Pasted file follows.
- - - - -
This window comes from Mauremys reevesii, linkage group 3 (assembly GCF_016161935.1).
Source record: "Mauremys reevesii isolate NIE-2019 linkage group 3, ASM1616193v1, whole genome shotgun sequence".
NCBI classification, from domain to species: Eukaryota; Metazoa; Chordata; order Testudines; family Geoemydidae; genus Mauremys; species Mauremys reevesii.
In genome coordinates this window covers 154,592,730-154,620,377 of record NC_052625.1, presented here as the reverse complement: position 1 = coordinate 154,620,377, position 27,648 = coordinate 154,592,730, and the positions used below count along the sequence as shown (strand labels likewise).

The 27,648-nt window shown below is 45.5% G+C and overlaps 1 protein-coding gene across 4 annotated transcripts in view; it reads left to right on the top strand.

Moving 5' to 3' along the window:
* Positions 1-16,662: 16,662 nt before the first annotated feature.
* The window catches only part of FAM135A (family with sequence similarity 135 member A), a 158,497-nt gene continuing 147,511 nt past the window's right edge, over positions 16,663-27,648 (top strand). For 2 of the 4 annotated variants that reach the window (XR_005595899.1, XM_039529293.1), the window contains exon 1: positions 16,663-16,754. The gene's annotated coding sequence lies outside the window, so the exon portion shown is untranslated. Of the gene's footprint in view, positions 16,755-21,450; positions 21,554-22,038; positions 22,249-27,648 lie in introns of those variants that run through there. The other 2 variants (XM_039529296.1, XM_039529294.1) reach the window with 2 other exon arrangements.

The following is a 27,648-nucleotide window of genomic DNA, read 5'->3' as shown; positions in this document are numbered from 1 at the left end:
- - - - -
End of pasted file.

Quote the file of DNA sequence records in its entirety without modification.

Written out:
This window comes from Mauremys reevesii, linkage group 3 (assembly GCF_016161935.1).
Source record: "Mauremys reevesii isolate NIE-2019 linkage group 3, ASM1616193v1, whole genome shotgun sequence".
NCBI classification, from domain to species: Eukaryota; Metazoa; Chordata; order Testudines; family Geoemydidae; genus Mauremys; species Mauremys reevesii.
In genome coordinates this window covers 154,592,730-154,620,377 of record NC_052625.1, presented here as the reverse complement: position 1 = coordinate 154,620,377, position 27,648 = coordinate 154,592,730, and the positions used below count along the sequence as shown (strand labels likewise).

The 27,648-nt window shown below is 45.5% G+C and overlaps 1 protein-coding gene across 4 annotated transcripts in view; it reads left to right on the top strand.

Moving 5' to 3' along the window:
* Positions 1-16,662: 16,662 nt before the first annotated feature.
* The window catches only part of FAM135A (family with sequence similarity 135 member A), a 158,497-nt gene continuing 147,511 nt past the window's right edge, over positions 16,663-27,648 (top strand). For 2 of the 4 annotated variants that reach the window (XR_005595899.1, XM_039529293.1), the window contains exon 1: positions 16,663-16,754. The gene's annotated coding sequence lies outside the window, so the exon portion shown is untranslated. Of the gene's footprint in view, positions 16,755-21,450; positions 21,554-22,038; positions 22,249-27,648 lie in introns of those variants that run through there. The other 2 variants (XM_039529296.1, XM_039529294.1) reach the window with 2 other exon arrangements.

The following is a 27,648-nucleotide window of genomic DNA, read 5'->3' as shown; positions in this document are numbered from 1 at the left end: